Crespo Ready For Second Olympic Games
July 26, 2012
FORT WORTH - Saying Edgar Crespo's career at TCU has come full-circle would be an accurate statement. Crespo joined the Horned Frogs men's swimming team in Aug. 2008, coming off an appearance at Olympic Games in Beijing, China representing his home country of Panama. Four years later, Crespo has completed an accomplished career for TCU and is in London preparing to represent his home country again.
Crespo, a native of Panama City, Panama will again don the cap of his home country at the Olympic Games. He will compete in the 100-meter breaststroke on Saturday, with the chance to advance into Sunday's final rounds.
"It is an honor for me to represent my country and TCU at the Olympics," Crespo said. "It is big for me, I have been training hard for many months, I am going to go there and have fun."
Crespo will become the third Panamanian swimmer to compete in multiple Olympic Games. In 2008, Crespo competed in the 100-meter breaststroke, finishing in 53rd-place. He has also represented Panama at the World Championships, both short-course and long-course, the Pan American Games and the South American Games.
"When I went to Beijing I was only 18-years old," Crespo noted. "Now I am applying what I have learned there and the last four years. I feel good physically and mentally, and with the help of the TCU coaches and from back home I feel good about where I am."
Though Panama will have a small presence at the games, with seven athletes earning the right to compete, Crespo will still be well-supported. His mother, Julia Echeverría de Crespo, was chosen by Procter & Gamble as part of its "Thanks Mom" campaign to join her son at the Games in London.
"My family is going to see me over there," Crespo said. "My mom is going to be there, that is very exciting."
Crespo will also be joined by Horned Frogs assistant coach Bill Koppelman, who was chosen as coach of the Panama squad.
The journey has not been all smooth sailing though. Crespo had to wait until July 5 to get his official invitation to the Olympic Games through FINA, the world governing body for swimming. Crespo had to wait in spite of having made the qualifying time quite a bit earlier. FINA invited Crespo to compete in both the 100 and 200-meter breaststroke, but he has chosen to go after the shorter event.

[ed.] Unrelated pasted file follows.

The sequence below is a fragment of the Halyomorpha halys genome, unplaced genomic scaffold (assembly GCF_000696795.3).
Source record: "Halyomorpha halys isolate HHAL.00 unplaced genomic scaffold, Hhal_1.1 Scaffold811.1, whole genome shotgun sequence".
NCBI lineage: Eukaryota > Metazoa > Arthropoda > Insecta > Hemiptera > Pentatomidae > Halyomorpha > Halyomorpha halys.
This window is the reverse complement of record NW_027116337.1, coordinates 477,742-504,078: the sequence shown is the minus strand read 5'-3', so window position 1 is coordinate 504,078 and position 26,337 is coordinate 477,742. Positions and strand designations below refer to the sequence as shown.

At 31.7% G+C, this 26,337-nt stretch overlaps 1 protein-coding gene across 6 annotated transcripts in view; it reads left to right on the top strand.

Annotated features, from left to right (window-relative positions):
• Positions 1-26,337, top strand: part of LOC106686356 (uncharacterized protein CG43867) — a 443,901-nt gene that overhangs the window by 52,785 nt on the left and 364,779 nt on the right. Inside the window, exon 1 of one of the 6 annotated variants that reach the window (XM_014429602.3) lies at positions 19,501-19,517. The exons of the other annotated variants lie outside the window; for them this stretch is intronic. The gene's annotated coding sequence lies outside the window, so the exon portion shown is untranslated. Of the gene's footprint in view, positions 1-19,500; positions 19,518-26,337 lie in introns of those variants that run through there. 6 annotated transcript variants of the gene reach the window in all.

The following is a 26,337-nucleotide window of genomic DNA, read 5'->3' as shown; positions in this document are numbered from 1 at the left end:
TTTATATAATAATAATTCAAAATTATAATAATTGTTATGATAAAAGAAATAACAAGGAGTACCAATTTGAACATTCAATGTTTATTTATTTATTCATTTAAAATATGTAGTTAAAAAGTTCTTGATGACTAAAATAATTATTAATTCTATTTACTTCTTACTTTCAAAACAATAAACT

"I am only swimming in the 100, though I was chosen for the 100 and 200," Crespo stated.
Crespo has spent the past few weeks training in the higher altitudes of Salt Lake City, Utah before returning to Fort Worth.
"I am focusing on my turns, which have to be fast and precise. The starts should be really good. We have been doing plenty of drills for positioning of my hands and body that will help me go faster."
While Crespo will get the honor of competing in the Olympic Games, he will miss out on the Opening Ceremonies, which take place the night before his event. Crespo, like many other athletes will, decided to pass up on the potential pitfalls such as the late-running nature of the ceremonies, the standing and walking during the parade of nations and potential lack of sleep so he can aim high for his opening swim the next day.
He knows what he wants to do in that swim.
"My goal is to advance to the semifinals," Crespo noted. "After that, anything can happen."
Crespo finished his career at TCU as a seven-time All-Mountain West Conference honoree. He competed at the NCAA Championships in 2010 and 2011. At the Conference-USA Invitational back in February, Crespo broke four school records. He finished his TCU career as No. 1 in school history in the 100 and 200-yard breaststroke and as a member of TCU's all-time top 200 and 400-yard medley relay teams.